• by TrollstonButterbeans (2914995) on Wednesday April 02, 2014 @10:59PM (#46645989)
    The most explosive *recorded* invention in the history of mankind was the printing press.

    And it set Europe on fire.

    But this led to the Renaissance.

    You can't put the genie back in the bottle.

    What is going on now with the internet and mobile devices and communication in general --- like the printing press or like radio or television --- is going to upset the status quo in 57 different ways.

    Embrace these ways, understand how they will be used for good (yes --- if you think citizens are upset, just imagine how upset tyrants and governments are --- people in power hate change) ----

    Communication advances always causes flowers to bloom --- any heartache always looks dumb and old fashioned in a decade of hindsight, because it yields new freedoms and rights that were never expected. If you doubt this, why do civil right continue to grow and governments to ever more tend to the welfare of their people?
  • The concept is very important, as it introduces a sea change.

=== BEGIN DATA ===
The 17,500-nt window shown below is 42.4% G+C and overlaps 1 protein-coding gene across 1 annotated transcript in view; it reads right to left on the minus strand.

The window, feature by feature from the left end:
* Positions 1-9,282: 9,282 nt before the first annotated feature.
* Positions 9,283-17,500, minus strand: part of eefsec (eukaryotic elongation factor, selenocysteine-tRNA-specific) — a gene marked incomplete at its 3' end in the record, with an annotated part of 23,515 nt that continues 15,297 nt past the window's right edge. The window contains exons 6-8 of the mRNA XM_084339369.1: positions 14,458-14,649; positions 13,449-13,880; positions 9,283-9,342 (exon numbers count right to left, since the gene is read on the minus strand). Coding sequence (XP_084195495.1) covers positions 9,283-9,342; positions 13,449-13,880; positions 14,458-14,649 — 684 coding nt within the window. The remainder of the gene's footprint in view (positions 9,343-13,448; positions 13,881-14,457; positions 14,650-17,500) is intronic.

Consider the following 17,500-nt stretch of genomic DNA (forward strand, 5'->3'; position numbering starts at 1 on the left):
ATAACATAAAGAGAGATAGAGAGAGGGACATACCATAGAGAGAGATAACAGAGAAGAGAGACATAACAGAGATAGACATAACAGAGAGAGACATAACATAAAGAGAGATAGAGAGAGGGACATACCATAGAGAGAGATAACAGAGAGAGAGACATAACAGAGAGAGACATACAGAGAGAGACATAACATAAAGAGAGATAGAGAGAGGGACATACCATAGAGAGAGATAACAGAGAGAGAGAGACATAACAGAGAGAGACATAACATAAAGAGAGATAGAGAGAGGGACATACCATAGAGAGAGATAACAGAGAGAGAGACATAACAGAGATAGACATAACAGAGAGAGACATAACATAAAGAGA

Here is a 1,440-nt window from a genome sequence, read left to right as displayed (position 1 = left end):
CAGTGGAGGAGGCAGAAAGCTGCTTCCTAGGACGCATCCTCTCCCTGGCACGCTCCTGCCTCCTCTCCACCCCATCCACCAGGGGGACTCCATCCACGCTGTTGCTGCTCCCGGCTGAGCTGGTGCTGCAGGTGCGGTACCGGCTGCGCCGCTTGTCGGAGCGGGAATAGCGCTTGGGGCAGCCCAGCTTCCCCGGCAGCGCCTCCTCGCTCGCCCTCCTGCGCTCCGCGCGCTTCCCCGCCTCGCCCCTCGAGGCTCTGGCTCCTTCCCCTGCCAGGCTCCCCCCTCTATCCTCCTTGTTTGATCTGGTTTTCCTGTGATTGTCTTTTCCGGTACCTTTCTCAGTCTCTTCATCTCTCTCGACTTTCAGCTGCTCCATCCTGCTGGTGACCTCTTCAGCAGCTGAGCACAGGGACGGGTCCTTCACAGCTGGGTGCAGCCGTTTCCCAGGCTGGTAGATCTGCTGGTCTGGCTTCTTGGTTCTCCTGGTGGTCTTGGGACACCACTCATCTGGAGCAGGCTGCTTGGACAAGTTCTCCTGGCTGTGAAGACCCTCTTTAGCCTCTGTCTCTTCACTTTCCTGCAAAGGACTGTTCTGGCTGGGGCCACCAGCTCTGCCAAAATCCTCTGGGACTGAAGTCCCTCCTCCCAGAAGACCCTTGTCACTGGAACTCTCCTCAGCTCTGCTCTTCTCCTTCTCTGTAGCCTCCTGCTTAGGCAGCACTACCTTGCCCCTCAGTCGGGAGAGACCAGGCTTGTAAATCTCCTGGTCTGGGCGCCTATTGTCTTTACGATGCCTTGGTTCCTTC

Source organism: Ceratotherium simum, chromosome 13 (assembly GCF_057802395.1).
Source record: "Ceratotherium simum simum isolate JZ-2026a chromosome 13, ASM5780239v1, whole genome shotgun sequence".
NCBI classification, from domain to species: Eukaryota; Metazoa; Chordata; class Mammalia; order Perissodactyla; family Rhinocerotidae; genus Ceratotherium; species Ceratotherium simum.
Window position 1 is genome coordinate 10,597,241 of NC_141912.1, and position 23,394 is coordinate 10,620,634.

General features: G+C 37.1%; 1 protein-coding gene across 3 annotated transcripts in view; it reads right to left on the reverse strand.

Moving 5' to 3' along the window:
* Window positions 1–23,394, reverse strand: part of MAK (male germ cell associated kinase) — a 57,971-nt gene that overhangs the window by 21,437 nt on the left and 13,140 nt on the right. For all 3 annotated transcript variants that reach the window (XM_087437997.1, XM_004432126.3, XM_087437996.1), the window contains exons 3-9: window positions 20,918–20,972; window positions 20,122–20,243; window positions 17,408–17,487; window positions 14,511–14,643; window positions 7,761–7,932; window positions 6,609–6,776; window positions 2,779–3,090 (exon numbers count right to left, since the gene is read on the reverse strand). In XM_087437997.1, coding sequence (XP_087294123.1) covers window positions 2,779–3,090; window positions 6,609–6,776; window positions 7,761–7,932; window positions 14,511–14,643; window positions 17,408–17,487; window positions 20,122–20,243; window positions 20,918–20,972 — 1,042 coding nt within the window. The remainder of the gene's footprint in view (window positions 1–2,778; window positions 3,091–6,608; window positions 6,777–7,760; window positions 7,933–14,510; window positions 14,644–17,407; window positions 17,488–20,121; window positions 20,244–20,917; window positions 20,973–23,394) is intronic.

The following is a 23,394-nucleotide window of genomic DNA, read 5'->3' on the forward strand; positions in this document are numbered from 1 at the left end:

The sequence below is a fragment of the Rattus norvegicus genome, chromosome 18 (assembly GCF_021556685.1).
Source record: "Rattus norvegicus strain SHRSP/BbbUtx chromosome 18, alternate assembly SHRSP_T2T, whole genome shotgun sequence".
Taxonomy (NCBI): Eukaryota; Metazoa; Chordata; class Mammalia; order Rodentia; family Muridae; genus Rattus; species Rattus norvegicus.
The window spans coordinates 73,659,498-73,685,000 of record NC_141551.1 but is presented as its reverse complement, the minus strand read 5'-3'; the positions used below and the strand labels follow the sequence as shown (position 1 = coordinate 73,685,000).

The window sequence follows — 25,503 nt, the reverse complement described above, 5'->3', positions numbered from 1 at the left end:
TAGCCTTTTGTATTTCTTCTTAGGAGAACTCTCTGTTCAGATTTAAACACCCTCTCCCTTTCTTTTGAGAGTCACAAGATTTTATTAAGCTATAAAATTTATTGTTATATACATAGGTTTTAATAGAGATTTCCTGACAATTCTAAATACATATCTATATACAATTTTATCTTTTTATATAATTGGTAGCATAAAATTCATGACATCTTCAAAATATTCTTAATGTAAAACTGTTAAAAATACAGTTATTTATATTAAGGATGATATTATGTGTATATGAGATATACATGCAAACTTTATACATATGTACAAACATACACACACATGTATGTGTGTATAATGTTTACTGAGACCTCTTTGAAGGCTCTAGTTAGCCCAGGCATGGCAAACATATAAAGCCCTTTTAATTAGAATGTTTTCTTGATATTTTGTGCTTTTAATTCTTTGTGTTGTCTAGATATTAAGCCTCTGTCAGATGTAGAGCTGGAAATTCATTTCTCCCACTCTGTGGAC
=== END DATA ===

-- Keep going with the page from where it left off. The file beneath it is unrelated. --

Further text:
For far too long, computing has been about desktops and servers. Smartphones and tablets opened it up slightly

    Yeah...just like Telegraph machines "became" telephones...and a whole ***new way of communicating*** was invented!

    You sound like a salesman...like a TED Talk...or maybe a "tech evangelist"

    First, we don't need to invent a new word to describe "sea change"...the words "sea change" or any number of synonymous phrases used daily work just fine.

    2nd, computing has ****never**** been about "just desktops and servers"

    3rd, your understanding of "computing" is fundamentally incorrect

    we design devices to accomplish user tasks...we use all available technology (and maybe invent some new stuff) mitigated by cost

    "the internet of things" is just a B.S. marketing way to say "making devices that use updated technology to its fullest"

    stop it...just stop forever...there is absolutely no reason to ever say the words "the internet of things"...or "connectivity meme"....they are redundant concepts that conjure abstractions needlessly so people who don't understand technology can think they sound smart

  • by epyT-R (613989) on Thursday April 03, 2014 @02:27AM (#46646733)

    No thanks. I don't want to be responsible for intractable problems. Security is one of those. See, in this situation the programmers would be the ones canned over any security flaw, regardless whether it's due to programming or misuse by the customer.

    Cleaning toilets is starting to sound like a great job these days. It sure beats cleaning up peoples digital toilets...err computers and networks.

    The best way to be safe from the internet of things is not to have unneeded connectivity. Anything else is a risk.